[easyazon_image align=”left” height=”333″ identifier=”1587433575″ locale=”US” src=”https://englewoodreview.org/wp-content/uploads/2018/11/417YWfv7enL.jpg” tag=”douloschristo-20″ width=”222″]The Vital Humanness
of Moral Leaders
A Review of
Moral Leadership for a Divided Age: Fourteen People Who Dared to Change Our World
David Gushee / Colin Holtz
Hardback: Brazos Press, 2018
[ [easyazon_link identifier=”1587433575″ locale=”US” tag=”douloschristo-20″]Amazon[/easyazon_link] ] [ [easyazon_link identifier=”B07D6XNYP6″ locale=”US” tag=”douloschristo-20″]Kindle[/easyazon_link] ] [ [easyazon_link identifier=”B07J1XC1MB” locale=”US” tag=”douloschristo-20″]Audible[/easyazon_link] ]
Reviewed by Aaron Morrison
Moral Leadership for a Divided Age works best as an introduction to moral leaders who have made a positive impact through their deep conviction to work for the common good. Readers may wish other leaders would have been included, or they may be disappointed in the limited reflection on how moral leaders form us into better people. Nonetheless, David Gushee and Colin Holtz have designated a well-intentioned list of remarkable people whose lives have much to teach us about being good citizens in a divided polis.
Gushee and Holtz intend for Moral Leadership to “[deepen the] understanding of moral leadership and [strengthen the] ability” of its readers to “discern it.” (3) Their list is not meant to be authoritative, nor is it meant to draw consensus. Rather, Gushee and Holtz wrote their analysis in such a way because they regard “our society” oscillates between poles of near hagiography or pure incredulity towards moral leaders. (3) In reading their book, the authors hope to reform the capacity of their audience to see moral leaders as bridge builders across factions and as arrows pointing to transcendent moral truth.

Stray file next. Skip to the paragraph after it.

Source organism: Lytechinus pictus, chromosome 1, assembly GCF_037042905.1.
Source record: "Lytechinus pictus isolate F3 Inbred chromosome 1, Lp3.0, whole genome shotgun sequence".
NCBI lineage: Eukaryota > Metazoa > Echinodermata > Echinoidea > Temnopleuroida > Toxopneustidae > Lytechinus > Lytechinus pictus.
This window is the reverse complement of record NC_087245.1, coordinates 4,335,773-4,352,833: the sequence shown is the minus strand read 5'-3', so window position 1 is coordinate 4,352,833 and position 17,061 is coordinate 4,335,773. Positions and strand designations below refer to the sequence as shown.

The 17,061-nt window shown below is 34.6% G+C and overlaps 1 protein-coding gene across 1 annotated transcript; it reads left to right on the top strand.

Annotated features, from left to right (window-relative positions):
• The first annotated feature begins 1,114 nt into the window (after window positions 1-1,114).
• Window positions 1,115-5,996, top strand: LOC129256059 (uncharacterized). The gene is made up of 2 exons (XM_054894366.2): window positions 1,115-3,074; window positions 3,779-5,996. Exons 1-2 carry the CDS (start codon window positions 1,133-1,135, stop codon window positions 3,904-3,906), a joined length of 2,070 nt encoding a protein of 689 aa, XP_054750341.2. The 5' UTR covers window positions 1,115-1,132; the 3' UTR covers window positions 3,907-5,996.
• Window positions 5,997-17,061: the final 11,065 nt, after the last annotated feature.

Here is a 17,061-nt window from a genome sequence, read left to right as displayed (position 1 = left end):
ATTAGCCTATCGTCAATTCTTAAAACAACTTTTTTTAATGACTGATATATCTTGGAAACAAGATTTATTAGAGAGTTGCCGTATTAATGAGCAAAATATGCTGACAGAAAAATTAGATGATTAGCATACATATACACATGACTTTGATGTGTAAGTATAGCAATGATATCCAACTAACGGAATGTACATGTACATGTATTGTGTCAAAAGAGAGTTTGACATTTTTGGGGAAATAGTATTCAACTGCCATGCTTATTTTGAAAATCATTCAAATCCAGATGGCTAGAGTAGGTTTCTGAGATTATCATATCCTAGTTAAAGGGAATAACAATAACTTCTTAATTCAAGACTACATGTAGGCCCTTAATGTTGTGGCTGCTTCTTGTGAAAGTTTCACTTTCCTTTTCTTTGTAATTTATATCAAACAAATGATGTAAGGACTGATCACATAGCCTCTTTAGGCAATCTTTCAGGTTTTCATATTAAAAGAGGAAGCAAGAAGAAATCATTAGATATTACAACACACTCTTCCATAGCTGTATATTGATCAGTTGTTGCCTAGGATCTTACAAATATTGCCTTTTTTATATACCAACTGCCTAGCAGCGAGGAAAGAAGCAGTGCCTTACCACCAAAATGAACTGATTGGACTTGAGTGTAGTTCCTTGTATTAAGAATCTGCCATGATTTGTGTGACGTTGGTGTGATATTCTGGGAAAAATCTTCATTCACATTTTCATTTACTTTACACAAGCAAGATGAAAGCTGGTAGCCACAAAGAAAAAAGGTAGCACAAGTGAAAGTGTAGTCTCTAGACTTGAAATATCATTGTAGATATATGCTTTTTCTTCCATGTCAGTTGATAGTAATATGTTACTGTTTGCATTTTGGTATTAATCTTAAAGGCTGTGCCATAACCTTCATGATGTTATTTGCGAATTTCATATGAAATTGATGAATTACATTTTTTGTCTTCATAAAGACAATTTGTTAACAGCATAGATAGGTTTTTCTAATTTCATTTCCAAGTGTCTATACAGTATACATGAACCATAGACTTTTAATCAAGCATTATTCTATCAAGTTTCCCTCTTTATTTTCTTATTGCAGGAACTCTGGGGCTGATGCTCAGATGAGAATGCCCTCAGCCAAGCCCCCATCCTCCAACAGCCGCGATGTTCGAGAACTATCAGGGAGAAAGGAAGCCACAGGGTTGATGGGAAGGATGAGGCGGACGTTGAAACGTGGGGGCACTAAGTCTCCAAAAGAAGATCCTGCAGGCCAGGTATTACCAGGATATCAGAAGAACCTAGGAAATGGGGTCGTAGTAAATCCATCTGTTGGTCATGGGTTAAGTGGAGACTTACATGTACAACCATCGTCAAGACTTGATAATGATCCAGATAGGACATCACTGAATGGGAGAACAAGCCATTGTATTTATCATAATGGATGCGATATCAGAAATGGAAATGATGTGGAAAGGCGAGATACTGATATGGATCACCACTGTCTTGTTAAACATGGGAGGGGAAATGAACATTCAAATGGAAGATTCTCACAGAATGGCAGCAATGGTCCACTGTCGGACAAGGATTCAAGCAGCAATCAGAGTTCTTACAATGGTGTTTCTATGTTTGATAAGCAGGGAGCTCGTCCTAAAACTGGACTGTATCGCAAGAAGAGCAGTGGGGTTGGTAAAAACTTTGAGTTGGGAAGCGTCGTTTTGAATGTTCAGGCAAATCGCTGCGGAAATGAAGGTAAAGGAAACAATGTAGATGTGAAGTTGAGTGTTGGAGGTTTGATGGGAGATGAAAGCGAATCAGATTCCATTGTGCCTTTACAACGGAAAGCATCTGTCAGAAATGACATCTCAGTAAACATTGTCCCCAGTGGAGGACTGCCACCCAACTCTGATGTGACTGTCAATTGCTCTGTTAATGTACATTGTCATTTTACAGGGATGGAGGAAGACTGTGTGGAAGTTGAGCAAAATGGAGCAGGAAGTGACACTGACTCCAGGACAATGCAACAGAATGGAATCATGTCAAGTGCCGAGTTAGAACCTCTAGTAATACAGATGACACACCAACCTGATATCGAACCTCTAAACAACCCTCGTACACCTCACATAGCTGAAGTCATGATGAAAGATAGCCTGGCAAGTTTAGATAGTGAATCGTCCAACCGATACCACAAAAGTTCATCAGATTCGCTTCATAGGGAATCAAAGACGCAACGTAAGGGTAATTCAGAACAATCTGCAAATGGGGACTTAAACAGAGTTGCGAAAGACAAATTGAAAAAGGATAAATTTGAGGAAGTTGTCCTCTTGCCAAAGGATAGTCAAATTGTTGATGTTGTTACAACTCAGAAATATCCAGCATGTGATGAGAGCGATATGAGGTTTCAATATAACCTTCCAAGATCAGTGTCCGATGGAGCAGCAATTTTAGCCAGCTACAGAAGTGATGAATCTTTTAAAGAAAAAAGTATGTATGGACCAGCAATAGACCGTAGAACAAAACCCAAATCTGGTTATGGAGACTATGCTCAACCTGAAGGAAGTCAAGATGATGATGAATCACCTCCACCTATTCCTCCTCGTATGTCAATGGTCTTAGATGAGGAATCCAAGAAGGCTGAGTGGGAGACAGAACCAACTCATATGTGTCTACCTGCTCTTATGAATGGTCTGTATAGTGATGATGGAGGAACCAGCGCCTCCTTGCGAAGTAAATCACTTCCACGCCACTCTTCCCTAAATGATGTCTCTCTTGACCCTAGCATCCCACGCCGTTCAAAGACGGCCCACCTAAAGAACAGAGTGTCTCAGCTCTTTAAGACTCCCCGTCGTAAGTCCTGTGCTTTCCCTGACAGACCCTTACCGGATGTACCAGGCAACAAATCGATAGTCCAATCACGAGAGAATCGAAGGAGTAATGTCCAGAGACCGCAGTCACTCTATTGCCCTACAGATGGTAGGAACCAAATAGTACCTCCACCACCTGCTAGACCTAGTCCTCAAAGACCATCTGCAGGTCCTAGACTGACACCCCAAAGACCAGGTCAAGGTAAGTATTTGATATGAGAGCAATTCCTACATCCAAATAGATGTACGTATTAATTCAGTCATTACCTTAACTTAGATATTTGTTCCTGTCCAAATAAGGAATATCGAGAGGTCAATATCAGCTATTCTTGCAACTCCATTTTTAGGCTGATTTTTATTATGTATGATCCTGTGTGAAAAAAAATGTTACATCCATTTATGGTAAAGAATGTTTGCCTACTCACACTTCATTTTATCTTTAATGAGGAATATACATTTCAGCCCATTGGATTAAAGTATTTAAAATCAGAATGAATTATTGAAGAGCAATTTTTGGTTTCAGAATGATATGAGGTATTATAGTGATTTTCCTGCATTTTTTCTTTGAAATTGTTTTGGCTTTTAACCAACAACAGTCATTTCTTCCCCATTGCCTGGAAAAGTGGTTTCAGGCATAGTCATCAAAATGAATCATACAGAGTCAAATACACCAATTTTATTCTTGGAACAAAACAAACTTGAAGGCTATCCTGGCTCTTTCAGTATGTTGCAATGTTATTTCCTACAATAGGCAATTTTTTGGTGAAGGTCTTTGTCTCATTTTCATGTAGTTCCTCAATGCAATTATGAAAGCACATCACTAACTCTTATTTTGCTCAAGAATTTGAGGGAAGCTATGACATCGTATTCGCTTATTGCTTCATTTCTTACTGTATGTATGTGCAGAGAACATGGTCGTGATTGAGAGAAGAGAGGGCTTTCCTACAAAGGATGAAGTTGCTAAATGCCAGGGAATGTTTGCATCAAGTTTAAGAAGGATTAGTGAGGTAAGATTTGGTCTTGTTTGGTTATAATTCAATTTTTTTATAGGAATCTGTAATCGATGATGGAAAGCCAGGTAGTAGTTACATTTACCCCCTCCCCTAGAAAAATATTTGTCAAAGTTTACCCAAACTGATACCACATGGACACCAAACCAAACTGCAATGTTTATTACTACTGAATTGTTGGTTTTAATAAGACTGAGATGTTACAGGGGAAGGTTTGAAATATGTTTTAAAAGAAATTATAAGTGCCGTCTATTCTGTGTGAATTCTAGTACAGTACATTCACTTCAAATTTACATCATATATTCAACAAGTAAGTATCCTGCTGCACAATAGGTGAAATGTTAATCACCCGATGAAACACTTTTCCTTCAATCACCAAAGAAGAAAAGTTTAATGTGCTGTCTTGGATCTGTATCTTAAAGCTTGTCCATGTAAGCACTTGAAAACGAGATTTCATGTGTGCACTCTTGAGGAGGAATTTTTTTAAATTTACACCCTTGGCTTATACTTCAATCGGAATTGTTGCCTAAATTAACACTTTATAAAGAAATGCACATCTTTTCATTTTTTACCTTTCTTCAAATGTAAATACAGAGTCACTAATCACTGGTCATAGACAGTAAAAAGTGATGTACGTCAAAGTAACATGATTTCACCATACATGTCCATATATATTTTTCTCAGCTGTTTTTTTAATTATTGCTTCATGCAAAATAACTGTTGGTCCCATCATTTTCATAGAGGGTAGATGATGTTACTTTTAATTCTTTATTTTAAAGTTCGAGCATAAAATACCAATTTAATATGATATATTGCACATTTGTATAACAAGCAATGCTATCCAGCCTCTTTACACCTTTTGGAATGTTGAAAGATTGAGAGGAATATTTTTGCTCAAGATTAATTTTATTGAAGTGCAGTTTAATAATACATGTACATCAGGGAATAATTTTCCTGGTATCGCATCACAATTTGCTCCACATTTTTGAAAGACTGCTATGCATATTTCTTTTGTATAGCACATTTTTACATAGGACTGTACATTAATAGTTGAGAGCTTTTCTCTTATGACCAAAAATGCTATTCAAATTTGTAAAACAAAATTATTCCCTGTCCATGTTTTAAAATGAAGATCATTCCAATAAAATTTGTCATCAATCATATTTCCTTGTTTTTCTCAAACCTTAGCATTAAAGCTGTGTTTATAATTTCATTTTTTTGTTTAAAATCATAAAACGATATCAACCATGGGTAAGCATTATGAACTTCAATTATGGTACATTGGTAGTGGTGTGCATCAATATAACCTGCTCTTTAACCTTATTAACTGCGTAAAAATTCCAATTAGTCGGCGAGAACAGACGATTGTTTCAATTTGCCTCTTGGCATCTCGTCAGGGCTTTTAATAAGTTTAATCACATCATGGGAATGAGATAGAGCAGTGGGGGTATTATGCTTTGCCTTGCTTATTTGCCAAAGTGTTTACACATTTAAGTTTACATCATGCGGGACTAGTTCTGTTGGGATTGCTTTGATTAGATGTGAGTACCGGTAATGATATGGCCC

Even as Gushee and Holtz write from a perspective derived from their Christian faith, they do not intend for their audience to be only Christians. Not all the leaders they selected are Christian (Hindus, Muslims, and Jews are represented as well), and their decision reflects their belief that “moral leadership is not the exclusive province of any one religion.” (3) Gushee and Holtz argue that mutual recognition of moral leaders can act as “a starting point” for their pluralistic audience to dialogue. (3)
Moral Leadership was adapted from a course David Gushee has taught at Union University and Mercer University for the past 20 years. (ix) Many names were suggested to Gushee and Holtz as they wrote this book, and they chose the final list because they “simply had to start somewhere and stop somewhere else.” (348) All these leaders, they note, can be considered moral leaders who “led remarkable lives that left the world changed.” (3) Still, the authors wanted to make their list distinctive by including those who they perceived as “voices too often left out.” (348)